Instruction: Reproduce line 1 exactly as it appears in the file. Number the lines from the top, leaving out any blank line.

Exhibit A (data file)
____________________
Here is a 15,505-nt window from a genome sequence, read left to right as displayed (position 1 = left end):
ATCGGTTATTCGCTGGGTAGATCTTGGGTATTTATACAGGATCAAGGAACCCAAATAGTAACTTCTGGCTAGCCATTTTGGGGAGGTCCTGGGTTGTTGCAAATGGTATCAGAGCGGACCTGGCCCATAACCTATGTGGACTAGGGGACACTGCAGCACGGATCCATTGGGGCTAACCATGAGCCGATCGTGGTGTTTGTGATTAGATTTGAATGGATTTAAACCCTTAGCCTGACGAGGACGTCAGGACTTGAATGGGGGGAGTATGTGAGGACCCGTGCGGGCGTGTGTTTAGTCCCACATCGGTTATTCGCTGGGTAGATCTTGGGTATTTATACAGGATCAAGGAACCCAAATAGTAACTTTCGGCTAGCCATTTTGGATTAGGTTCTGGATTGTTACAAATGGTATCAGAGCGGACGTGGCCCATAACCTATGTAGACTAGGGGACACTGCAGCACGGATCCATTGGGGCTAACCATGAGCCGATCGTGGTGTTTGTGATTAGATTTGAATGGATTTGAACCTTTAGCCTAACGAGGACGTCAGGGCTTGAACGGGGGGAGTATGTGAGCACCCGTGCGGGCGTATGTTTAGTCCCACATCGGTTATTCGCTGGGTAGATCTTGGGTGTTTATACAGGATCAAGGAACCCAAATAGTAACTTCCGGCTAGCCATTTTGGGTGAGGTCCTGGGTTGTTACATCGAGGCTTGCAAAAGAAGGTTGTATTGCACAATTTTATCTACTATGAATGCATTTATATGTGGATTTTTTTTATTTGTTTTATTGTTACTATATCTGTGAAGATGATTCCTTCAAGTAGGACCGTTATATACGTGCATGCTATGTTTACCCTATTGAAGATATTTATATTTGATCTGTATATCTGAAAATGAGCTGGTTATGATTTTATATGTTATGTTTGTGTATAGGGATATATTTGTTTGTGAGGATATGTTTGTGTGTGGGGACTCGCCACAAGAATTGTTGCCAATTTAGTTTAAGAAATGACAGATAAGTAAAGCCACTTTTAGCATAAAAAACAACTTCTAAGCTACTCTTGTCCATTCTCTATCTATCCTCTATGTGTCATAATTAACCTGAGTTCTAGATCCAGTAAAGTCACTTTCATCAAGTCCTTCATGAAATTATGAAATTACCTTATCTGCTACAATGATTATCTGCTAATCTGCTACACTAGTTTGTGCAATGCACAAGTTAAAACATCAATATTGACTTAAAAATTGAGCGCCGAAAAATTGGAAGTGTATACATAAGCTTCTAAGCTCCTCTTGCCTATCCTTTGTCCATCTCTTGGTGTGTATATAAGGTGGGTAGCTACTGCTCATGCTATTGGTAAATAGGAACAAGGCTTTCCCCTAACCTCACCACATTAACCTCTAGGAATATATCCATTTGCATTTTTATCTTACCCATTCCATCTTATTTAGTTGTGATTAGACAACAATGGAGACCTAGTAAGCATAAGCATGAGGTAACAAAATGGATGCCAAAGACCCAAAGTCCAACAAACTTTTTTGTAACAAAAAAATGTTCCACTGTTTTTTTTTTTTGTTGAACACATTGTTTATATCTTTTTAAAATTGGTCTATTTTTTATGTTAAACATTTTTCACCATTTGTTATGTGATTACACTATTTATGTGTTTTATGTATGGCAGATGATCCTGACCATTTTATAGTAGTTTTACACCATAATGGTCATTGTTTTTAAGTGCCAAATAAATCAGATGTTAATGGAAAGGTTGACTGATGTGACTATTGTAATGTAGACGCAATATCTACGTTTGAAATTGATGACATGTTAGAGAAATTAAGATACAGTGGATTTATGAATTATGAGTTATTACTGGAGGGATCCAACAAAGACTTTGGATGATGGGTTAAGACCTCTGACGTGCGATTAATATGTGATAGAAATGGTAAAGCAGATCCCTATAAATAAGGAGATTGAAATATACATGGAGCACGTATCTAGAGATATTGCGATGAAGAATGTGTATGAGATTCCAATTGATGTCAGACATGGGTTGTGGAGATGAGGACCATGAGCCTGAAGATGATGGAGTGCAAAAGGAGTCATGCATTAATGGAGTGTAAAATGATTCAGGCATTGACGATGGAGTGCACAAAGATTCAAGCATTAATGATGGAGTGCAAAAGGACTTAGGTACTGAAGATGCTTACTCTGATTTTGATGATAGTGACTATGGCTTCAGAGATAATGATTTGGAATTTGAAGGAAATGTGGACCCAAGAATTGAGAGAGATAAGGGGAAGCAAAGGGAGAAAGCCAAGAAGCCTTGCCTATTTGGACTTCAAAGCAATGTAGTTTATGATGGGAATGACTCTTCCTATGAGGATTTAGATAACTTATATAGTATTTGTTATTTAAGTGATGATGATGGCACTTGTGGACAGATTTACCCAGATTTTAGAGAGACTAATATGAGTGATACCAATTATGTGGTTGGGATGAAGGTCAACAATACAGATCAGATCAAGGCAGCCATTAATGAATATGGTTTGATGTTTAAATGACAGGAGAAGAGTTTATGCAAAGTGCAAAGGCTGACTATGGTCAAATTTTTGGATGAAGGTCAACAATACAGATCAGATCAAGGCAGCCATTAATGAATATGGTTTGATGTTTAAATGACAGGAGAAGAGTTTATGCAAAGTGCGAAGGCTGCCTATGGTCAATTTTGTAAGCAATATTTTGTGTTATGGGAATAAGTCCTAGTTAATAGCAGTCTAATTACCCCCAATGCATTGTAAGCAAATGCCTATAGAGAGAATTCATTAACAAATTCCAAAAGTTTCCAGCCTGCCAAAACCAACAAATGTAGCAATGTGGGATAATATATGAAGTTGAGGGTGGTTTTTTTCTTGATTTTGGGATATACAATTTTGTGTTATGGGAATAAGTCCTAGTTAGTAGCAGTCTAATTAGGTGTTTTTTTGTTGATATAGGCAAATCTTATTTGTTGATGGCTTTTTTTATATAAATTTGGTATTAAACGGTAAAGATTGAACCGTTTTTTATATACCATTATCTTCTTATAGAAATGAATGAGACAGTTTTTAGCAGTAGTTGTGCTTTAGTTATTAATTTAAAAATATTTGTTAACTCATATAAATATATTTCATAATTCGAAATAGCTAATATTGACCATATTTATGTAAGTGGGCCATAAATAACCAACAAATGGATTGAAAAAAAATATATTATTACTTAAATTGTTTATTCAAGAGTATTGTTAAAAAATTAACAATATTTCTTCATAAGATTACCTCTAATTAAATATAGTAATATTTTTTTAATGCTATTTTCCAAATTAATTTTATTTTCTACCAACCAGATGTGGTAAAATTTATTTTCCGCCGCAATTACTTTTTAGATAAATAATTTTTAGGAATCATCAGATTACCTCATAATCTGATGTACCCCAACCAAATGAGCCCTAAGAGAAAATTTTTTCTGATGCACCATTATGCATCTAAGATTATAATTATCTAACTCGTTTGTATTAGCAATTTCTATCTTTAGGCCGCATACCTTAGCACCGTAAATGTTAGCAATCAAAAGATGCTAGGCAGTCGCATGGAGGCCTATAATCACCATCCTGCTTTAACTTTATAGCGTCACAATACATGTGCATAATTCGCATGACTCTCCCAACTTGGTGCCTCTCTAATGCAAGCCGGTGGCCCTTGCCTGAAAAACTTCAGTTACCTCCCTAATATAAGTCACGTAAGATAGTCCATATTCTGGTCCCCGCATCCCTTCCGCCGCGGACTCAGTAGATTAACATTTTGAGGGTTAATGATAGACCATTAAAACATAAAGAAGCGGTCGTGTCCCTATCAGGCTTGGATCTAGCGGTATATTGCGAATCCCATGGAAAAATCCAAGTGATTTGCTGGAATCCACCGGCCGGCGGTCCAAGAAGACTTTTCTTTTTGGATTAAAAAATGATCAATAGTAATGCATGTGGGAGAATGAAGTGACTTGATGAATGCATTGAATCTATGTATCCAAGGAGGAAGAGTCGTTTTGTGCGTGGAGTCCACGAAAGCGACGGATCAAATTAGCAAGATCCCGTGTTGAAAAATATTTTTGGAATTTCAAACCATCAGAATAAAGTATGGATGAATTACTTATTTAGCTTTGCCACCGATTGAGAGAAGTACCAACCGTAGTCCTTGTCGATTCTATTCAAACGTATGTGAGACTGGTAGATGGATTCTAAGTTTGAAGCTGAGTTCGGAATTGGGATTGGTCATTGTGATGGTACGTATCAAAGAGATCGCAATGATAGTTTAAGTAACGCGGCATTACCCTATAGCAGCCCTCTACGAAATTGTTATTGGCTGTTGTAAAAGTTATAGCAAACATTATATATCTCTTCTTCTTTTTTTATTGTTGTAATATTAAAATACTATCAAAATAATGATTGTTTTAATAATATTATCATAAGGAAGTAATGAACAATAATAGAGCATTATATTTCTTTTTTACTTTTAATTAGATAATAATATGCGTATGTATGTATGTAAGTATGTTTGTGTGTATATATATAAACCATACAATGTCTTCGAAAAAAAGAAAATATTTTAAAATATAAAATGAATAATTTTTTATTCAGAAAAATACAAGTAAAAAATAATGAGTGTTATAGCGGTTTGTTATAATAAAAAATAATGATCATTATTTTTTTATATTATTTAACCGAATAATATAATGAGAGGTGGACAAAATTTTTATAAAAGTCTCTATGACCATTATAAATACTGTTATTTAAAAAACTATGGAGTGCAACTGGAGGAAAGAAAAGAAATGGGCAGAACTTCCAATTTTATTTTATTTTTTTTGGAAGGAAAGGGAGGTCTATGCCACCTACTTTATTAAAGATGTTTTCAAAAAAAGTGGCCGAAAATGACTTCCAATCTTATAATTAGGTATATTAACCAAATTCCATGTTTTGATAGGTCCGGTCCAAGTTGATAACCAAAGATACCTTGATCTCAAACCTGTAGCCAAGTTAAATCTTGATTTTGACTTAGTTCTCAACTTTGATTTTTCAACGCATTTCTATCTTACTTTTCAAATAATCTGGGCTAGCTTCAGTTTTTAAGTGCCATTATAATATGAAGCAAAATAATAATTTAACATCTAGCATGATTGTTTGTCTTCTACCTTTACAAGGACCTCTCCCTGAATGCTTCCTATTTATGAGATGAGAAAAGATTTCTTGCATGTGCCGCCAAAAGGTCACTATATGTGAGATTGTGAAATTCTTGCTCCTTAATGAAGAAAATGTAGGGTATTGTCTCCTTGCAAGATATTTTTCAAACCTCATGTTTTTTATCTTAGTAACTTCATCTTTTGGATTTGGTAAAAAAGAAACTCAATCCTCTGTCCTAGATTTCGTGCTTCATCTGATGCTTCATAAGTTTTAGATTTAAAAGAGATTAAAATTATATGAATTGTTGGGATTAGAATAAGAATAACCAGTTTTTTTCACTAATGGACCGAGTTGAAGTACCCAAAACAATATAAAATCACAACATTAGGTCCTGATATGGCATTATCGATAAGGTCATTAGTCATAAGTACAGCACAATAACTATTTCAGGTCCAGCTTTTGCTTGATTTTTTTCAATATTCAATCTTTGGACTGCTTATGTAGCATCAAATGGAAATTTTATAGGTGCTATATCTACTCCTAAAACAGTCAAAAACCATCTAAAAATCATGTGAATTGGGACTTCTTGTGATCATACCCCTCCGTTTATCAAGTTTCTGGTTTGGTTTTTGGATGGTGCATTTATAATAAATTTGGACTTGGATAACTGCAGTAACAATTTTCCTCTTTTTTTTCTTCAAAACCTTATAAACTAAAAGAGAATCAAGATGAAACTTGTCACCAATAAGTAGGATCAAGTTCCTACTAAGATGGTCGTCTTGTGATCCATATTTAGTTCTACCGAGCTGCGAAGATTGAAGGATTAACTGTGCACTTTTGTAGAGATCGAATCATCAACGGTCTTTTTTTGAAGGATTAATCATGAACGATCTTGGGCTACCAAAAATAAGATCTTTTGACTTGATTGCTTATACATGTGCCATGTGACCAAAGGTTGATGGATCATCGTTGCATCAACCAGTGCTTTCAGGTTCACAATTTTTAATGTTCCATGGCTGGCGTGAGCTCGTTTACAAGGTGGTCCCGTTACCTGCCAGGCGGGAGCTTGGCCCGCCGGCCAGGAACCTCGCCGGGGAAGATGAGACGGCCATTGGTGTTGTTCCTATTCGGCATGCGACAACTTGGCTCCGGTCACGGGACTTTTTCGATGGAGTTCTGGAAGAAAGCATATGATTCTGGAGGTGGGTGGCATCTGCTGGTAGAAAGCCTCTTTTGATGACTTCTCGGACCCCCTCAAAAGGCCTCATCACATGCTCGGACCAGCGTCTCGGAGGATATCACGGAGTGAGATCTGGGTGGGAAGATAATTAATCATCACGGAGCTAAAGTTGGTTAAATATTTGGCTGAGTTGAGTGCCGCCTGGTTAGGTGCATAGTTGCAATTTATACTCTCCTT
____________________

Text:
Here is a 15,505-nt window from a genome sequence, read left to right as displayed (position 1 = left end):